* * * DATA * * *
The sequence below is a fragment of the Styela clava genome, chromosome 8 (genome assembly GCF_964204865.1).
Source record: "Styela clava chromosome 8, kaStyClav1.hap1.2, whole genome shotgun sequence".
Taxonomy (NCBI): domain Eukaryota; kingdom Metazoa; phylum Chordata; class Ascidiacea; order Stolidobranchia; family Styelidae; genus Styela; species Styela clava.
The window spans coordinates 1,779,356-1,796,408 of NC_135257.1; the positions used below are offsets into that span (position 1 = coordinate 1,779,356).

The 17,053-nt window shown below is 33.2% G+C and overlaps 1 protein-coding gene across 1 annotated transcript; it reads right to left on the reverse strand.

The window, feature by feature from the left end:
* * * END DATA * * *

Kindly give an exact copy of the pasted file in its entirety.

The sequence below is a fragment of the Styela clava genome, chromosome 8 (genome assembly GCF_964204865.1).
Source record: "Styela clava chromosome 8, kaStyClav1.hap1.2, whole genome shotgun sequence".
Taxonomy (NCBI): domain Eukaryota; kingdom Metazoa; phylum Chordata; class Ascidiacea; order Stolidobranchia; family Styelidae; genus Styela; species Styela clava.
The window spans coordinates 1,779,356-1,796,408 of NC_135257.1; the positions used below are offsets into that span (position 1 = coordinate 1,779,356).

The 17,053-nt window shown below is 33.2% G+C and overlaps 1 protein-coding gene across 1 annotated transcript; it reads right to left on the reverse strand.

The window, feature by feature from the left end: